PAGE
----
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Deadlines for columns being what they are, it wasn’t possible to comment this week on the results of the presidential election. The verdict wasn’t known before your favorite liberal needed to submit his, uhee.“latest screed.”
I’ll be glad to weigh in on that next week. I hope, though, that however things came out, we can learn some lessons from this incredibly long marathon that we call a presidential election.
First, it’s too long. Way too long. No doubt even now, somewhere in Massachusetts, Republican Mitt Romney is already planning his next presidential campaign. Record amounts of money were surely spent, especially since Barack Obama was the object of the hopes of many millions of Americans willing to put their money in the same place as their hearts.
John McCain accepted public financing and was brutally outspent as a result of it. What we need, instead of the weak public financing law we have, is to adopt something more comprehensive along the lines of the British system. Federal campaigns should be entirely publicly financed, with strict limits on the length of campaigns, the money that can be spent, and especially on the advertising. Until we do that, campaigns will get longer and longer (if that’s possibleee.).
Secondly, even in an era where we have more information available than ever, through the Internet, satellite and cable television, newspapers and magazines, many people stubbornly refuse to inform themselves about the facts.
For example, anyone inclined to accept the ridiculous notion that Barack Obama was, or ever had been, a Muslim, only had to do a tiny bit of research to find out the falsehood of that assertion. Yet, instead of doing that, too many people were willing to listen to Ann Coulter or whoever started the Muslim thing. There were probably many thousands who clung to their ignorance and went to the polls this week determined to “vote against that Muslim.” Ignorance may be bliss for the holder of it, but it’s not good for the republic.
Third, there was way too much talk of religion in this campaign. Neither candidate should have felt the need to submit himself to the so-called “Saddleback forum” at the Rev. Rick Warren’s mega-church. Even the so-called liberal media went along with all this hand-wringing over “the candidates’ faith,” etc., etc. The Constitution forbids a "religious test" for public office, and candidates should not have to spew forth their emotions about their "beliefs" in order to win votes.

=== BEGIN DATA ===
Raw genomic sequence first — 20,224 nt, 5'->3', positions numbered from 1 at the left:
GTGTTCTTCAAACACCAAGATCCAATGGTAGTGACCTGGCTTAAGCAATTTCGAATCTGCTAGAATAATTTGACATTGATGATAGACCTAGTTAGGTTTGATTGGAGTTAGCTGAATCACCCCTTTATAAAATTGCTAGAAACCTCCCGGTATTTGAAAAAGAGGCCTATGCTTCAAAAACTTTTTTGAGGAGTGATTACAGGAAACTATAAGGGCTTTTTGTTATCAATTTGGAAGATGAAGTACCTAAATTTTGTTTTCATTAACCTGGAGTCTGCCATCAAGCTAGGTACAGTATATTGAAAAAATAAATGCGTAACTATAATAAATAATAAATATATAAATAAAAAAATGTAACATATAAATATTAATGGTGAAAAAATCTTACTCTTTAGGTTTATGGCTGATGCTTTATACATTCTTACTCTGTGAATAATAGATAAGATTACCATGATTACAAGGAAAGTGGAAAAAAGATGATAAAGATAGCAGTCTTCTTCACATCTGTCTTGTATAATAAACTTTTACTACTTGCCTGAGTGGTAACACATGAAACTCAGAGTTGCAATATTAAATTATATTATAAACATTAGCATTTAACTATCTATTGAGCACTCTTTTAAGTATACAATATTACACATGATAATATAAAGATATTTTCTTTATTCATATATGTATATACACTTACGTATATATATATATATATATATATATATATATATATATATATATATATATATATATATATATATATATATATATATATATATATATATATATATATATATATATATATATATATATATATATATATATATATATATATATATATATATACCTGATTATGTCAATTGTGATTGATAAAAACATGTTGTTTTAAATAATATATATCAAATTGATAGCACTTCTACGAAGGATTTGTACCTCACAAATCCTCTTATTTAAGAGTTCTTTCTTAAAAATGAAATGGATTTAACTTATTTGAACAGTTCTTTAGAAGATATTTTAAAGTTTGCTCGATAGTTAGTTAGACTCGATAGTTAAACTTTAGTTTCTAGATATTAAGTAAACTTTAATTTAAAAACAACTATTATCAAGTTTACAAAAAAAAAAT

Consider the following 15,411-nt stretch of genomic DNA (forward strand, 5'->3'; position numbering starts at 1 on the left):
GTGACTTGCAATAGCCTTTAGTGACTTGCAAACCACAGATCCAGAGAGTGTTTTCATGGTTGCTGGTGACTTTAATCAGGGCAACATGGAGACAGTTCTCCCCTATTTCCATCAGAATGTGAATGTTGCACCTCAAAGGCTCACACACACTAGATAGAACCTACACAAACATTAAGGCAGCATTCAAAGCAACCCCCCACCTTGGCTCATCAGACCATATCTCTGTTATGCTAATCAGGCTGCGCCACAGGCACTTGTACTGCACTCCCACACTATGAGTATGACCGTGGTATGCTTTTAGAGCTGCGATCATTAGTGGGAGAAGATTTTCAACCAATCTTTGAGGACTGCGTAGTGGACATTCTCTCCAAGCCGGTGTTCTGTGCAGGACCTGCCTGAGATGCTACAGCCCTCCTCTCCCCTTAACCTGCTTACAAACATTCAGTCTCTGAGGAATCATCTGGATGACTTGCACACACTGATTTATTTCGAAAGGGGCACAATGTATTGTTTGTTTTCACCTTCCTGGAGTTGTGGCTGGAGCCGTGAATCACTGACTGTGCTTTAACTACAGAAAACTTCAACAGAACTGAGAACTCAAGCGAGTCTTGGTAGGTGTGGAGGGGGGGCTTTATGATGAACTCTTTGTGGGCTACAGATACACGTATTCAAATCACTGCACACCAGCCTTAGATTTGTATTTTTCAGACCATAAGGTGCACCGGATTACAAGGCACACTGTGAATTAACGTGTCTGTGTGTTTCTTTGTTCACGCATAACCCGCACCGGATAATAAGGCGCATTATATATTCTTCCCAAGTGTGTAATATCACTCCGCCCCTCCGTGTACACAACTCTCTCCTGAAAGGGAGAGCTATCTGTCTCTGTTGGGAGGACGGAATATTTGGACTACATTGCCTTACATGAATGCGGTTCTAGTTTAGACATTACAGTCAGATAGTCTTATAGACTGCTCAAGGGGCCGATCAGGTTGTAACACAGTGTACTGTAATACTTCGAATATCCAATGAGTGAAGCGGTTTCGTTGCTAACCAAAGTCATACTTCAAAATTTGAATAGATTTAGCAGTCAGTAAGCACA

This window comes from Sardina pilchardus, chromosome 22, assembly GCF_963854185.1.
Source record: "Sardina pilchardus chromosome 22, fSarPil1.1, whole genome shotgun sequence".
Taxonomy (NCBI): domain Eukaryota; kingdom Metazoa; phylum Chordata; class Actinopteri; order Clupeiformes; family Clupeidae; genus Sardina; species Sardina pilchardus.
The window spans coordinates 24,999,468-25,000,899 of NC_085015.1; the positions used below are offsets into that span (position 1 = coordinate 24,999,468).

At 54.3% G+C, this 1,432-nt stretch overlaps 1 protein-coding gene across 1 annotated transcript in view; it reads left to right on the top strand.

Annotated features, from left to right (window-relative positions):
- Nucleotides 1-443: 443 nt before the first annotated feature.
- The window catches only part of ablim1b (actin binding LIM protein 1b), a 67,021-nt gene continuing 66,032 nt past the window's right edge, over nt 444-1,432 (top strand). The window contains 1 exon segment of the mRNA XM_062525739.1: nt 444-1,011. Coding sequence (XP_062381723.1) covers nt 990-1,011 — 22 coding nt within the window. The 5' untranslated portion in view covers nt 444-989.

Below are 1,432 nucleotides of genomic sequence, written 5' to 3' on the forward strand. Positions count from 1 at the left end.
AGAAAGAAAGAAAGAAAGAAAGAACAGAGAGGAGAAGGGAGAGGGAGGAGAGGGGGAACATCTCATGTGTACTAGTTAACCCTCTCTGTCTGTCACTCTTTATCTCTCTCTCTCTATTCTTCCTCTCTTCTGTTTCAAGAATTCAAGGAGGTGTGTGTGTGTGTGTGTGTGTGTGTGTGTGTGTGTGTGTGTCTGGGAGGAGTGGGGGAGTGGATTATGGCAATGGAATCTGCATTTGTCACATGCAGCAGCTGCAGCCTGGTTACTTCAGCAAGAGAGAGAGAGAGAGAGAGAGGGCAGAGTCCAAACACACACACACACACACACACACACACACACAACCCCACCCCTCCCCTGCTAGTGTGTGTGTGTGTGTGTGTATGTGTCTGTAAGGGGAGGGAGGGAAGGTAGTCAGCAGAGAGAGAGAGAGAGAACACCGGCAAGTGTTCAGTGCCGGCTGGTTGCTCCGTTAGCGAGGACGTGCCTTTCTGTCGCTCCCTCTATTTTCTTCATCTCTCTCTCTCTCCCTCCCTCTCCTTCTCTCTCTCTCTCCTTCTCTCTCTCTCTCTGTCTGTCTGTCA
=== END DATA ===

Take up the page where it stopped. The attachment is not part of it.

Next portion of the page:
We’ve got to accept the fact that when we vote for president we’re choosing the chief executive officer of the secular government our founders established. We’re not picking a national spiritual leader, or the head of any of our numerous Christian denominations.
We got saddled with the failures of George W. Bush in the first place because too many people said - as they told pollsters and media in 2000 and 2004 - “I’m voting for Bush because he’s a Christian.” But religiosity didn’t seem to help Bush much, did it? He still became one of the worst presidents we’ve ever had. I don’t blame God; I blame Bush and his supporters.
Those who really want to conduct a religious crusade - to “save souls,” as it were - need to keep that work in the churches where it belongs. Politics is about who will represent us in our civilian, secular government, and the policies they propose. The two impulses should always be separate. It’s what’s best for the churches and it’s what’s best for government.
Finally, at long last, Campaign 2008 is over. Now the troubles are only beginning for the next president.
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Rick Howell, a Bedford native, is a member of the Roanoke City Democratic Committee, and can be reached by e-mail at NewCenHowell@aol.com